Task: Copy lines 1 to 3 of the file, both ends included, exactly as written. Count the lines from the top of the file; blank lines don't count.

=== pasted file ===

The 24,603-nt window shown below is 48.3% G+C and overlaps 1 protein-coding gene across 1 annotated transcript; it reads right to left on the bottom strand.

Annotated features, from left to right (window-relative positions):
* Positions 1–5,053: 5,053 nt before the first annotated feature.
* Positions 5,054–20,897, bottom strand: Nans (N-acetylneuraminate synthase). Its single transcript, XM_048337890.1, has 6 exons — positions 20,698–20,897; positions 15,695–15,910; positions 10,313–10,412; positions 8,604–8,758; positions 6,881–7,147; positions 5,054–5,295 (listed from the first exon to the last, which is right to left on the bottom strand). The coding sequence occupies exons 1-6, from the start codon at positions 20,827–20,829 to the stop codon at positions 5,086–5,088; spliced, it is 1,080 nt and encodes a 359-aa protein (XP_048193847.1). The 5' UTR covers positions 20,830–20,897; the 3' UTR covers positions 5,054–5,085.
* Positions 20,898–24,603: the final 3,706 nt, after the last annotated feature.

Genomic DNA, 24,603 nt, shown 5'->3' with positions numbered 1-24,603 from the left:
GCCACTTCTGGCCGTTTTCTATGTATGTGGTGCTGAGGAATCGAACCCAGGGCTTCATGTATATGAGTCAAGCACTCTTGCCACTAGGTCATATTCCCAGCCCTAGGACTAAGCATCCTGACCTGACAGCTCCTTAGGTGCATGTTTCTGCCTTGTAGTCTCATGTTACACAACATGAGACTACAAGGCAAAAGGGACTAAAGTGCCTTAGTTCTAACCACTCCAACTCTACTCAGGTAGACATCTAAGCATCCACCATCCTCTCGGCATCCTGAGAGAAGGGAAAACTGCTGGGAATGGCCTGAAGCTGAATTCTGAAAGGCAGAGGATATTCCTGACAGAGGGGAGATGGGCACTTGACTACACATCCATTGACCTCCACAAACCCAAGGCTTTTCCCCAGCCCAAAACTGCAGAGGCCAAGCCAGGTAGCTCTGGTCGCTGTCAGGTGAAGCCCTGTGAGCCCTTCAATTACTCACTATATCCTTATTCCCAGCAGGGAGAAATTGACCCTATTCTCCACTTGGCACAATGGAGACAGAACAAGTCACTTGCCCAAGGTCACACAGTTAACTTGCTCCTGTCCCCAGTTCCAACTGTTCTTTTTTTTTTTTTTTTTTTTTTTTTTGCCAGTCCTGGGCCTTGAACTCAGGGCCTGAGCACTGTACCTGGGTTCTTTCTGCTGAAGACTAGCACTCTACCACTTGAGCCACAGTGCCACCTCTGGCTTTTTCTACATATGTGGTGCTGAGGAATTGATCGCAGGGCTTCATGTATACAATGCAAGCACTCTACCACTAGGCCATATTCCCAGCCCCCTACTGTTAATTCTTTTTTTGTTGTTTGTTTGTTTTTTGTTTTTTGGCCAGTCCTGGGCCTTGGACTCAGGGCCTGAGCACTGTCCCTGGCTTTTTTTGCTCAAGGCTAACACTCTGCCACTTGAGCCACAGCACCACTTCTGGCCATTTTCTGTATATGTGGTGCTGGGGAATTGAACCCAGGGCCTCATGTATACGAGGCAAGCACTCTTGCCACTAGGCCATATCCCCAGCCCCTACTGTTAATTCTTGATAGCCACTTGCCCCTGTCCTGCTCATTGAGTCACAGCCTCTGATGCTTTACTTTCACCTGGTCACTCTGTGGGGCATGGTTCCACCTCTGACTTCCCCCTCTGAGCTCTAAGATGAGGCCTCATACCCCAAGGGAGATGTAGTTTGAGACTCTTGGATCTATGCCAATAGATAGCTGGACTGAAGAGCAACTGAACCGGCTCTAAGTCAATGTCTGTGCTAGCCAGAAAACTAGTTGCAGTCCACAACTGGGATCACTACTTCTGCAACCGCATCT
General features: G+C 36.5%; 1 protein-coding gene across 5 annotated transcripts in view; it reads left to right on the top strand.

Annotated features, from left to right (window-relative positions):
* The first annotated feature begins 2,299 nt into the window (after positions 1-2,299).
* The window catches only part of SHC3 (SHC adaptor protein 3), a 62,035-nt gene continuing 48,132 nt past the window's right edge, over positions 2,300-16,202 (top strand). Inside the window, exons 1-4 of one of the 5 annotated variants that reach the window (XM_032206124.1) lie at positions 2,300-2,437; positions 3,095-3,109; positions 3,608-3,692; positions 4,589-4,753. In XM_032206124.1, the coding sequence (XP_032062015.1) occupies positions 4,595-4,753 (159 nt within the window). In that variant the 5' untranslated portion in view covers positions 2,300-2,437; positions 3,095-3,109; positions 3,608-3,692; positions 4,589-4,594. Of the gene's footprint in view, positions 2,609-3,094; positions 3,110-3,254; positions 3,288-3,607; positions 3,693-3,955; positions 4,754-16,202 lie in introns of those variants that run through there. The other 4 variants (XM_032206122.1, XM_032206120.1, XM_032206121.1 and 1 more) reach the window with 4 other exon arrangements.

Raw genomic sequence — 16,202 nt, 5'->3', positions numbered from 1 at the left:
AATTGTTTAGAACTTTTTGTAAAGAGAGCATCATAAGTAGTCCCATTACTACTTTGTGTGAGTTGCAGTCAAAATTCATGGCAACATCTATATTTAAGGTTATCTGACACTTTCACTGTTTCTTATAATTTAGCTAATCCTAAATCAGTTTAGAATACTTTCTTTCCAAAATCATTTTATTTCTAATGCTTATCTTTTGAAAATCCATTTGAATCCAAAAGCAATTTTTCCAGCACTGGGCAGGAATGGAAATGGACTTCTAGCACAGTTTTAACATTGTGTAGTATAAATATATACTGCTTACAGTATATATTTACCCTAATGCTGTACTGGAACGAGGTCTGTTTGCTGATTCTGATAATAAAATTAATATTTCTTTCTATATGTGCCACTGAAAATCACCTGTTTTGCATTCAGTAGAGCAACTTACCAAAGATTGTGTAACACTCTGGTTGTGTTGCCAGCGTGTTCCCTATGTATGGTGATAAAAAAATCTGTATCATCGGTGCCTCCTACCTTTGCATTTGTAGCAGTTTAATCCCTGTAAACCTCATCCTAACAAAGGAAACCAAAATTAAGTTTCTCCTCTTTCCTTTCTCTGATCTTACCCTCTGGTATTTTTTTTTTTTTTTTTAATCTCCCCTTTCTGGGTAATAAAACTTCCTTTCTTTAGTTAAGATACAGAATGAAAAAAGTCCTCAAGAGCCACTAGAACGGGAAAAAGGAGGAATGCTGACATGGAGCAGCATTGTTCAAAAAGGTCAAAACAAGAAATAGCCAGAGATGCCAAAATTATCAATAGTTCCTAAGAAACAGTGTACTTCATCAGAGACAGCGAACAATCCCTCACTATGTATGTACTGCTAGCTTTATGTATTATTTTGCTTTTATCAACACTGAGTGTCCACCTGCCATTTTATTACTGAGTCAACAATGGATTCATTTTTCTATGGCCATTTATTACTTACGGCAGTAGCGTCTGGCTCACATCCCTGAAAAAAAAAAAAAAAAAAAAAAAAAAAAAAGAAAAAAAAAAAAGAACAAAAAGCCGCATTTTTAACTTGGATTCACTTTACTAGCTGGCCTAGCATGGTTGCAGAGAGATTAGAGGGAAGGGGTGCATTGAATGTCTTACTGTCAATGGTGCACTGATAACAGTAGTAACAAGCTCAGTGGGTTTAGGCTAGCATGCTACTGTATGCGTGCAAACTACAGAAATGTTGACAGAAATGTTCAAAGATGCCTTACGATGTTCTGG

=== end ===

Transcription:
The 24,603-nt window shown below is 48.3% G+C and overlaps 1 protein-coding gene across 1 annotated transcript; it reads right to left on the bottom strand.

Annotated features, from left to right (window-relative positions):
* Positions 1–5,053: 5,053 nt before the first annotated feature.